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Deaf Youth Invade Audiology Clinic in Denmark

Deaf Youth Invade Audiology Clinic: A Non Violent Protest In Denmark

Frontrunners is an International Deaf Youth Leadership Programme based in Denmark.

In this 15-week programme, 12 young people were selected from 10 different countries worldwide. Amanda Everitt, a 5th year BA/Law student at the University of Auckland, New Zealand participated in this programme.

The programme was created to empower Deaf Youth on an international level, so they could go back to their own countries armed with information and leadership.

This programme has covered issues within the Deaf Community including Deaf Culture, History, Identity, Globalisation and Developing Countries. Many internationally acclaimed guest speakers were invited to share their knowledge and research. Frontrunners has given workshops to various groups and created a website as a tool to disseminate knowledge.

You can view the Frontrunners website at:

One of the hot topics in the course was Deaf Activism. Activism is an intentional action to bring about social or political change.

We had many questions including:
· Why are Deaf Clubs and Deaf schools closing worldwide?
· Why are only 2% of Deaf worldwide being educated in sign language?
· Why is there so little research into the ethics and implications of cochlear implantation?
· Does the medical profession have in-depth awareness of the Deaf community as a cultural and linguistic minority?
· Does the medical profession have an ongoing dialogue with their national Deaf associations?

· How does the medical profession promote the Deaf community and the cultural model in comparison to their views?

More and more Deaf children worldwide are being educated in the mainstream without access to education in sign language. More and more Deaf children do not know about the history, values and culture of the Deaf community.

In Denmark, the situation is dire.


The majority of these children do not have access to sign language. Other countries in Europe have illustrated similar statistics.

To make it clear, Frontrunners are not against cochlear implants or the people that have them in general. What we were most concerned about is:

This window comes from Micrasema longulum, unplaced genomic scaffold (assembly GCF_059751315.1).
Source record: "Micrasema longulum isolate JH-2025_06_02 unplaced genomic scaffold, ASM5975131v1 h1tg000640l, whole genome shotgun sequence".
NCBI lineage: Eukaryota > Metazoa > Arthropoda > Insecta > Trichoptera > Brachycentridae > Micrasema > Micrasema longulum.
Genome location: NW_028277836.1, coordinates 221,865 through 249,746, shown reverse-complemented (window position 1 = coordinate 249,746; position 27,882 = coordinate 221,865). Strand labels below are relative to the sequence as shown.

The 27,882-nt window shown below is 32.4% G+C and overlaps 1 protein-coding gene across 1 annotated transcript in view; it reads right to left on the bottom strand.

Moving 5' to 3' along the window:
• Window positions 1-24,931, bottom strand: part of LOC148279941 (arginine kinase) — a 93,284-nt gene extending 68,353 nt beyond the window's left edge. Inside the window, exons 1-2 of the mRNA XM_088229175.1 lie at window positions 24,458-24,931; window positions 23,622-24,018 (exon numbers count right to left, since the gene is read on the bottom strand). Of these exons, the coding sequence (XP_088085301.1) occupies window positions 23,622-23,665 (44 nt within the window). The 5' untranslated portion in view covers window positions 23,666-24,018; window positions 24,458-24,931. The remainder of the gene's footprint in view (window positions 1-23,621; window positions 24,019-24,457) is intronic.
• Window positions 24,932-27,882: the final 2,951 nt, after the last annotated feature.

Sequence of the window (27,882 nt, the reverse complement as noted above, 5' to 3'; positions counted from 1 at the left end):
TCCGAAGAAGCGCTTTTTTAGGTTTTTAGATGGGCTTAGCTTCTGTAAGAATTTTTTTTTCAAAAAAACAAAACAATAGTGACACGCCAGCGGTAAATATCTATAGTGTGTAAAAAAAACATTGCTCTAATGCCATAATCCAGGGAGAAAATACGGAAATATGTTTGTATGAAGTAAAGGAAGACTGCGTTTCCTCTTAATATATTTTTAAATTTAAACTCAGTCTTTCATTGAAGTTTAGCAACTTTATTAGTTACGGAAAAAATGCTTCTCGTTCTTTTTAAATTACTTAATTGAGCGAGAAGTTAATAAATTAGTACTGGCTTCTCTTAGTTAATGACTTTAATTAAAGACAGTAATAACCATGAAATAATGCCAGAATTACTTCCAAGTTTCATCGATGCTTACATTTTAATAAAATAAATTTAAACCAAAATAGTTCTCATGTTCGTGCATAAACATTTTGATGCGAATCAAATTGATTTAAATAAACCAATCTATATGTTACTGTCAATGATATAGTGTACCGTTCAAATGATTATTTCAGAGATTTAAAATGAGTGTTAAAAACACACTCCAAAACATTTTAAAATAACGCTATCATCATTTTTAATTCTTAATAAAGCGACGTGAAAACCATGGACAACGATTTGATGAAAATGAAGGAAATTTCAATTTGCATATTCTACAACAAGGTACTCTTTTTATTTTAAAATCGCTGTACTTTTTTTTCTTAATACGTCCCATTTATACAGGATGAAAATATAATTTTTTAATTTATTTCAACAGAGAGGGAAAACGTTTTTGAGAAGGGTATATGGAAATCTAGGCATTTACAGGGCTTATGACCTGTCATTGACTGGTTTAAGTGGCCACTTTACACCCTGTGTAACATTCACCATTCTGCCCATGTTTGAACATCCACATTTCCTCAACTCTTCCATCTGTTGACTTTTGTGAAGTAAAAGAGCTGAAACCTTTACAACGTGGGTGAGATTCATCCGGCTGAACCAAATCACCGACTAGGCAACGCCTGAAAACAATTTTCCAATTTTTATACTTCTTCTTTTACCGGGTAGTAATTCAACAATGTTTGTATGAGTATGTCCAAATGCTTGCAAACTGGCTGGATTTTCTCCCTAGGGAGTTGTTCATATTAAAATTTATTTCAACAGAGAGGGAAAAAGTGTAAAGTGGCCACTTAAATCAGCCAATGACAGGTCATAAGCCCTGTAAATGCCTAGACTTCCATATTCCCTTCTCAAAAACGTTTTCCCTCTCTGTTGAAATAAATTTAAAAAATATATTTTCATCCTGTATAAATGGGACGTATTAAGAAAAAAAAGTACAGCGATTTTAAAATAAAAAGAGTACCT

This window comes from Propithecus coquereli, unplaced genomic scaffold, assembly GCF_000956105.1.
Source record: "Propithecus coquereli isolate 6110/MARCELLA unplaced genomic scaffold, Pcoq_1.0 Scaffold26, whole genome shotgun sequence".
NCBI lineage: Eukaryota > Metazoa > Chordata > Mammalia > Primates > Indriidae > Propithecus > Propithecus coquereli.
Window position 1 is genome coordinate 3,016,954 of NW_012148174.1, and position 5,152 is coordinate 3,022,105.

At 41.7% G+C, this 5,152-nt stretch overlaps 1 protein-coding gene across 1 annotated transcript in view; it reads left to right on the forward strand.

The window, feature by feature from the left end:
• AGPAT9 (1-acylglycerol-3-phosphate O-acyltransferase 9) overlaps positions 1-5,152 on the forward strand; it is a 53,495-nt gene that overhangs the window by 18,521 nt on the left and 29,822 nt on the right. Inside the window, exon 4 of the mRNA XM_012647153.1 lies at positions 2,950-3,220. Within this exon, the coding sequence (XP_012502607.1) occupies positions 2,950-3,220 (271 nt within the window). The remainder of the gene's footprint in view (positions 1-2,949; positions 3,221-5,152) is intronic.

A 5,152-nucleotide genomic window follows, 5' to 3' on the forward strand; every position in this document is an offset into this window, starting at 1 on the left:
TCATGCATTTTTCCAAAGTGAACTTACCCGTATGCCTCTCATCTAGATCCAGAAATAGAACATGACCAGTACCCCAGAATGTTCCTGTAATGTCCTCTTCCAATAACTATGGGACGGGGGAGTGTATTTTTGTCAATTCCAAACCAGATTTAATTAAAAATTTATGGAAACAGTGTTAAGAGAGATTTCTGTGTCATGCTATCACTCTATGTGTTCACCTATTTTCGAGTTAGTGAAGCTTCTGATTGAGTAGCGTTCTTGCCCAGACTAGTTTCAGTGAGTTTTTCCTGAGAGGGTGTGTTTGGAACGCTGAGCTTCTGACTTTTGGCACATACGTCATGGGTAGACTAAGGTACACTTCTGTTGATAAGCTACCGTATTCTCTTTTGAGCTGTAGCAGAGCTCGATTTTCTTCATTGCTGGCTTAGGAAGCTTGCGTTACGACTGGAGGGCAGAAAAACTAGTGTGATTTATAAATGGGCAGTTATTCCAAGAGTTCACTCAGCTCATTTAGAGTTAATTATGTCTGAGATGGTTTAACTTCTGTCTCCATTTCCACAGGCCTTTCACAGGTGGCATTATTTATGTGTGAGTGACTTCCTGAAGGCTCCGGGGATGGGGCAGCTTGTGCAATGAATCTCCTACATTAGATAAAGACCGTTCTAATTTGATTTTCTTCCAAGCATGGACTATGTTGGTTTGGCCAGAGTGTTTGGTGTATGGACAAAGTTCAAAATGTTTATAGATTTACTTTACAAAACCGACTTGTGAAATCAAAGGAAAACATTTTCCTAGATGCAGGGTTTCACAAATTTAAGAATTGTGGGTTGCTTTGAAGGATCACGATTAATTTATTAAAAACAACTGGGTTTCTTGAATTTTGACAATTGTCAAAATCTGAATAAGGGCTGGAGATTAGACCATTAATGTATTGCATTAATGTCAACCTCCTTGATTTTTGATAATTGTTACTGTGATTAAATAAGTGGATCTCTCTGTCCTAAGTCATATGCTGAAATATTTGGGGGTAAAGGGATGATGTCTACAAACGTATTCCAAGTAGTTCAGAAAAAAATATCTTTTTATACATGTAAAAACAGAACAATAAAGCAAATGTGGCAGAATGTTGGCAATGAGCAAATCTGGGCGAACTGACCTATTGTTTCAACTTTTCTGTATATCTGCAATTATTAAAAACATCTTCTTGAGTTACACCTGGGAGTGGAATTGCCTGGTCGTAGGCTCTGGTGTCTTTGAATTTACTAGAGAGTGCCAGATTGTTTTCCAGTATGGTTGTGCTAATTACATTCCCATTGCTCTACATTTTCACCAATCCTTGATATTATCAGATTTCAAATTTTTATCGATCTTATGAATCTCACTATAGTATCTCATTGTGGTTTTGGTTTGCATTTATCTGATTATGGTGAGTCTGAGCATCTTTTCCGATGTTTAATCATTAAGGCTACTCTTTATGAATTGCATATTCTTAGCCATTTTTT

Why are doctors discouraging the use of sign language for Deaf children who have cochlear implants, except if the child has further disabilities?

Doctors say that they are not saying no to sign language. But they believe that if a deaf child gets a cochlear implant, it is best the child does not learn sign language as they have to get as much speech as possible. But it is a common misconception that if a deaf child gets a cochlear implant, they automatically become hearing. The deaf child is still a Deaf child with unique needs. If this child knows sign language, they can have access to their culture and heritage.

As a result of these questions, we decided to stage a non-violent protest in the audiology and cochlear implant unit at a local hospital on the 17th of November 2005.
According to the model of activism, there are two levels of activity. 1) Through lobbying and dialogue. 2) Through Direct action.

While many of us are involved in, and support lobbying at an organisational level, we felt that if we caught the doctors off guard through a non-violent protest, we would find out more about how the medical profession really views Deaf people.

We had the support of Tomato Lichy, a Deaf Activist from the United Kingdom, who ! has been involved in several protests towards the recognition of British Sign Language. Tomato also brought along his partner Paula, and their Deaf 10 month old baby Molly.


10.30AM: Tomato Lichy told us we were going to stage a non-violent protest

12.30PM: Preparation of Sign Language Banner and “Tegnsprog” / Sign Language flyers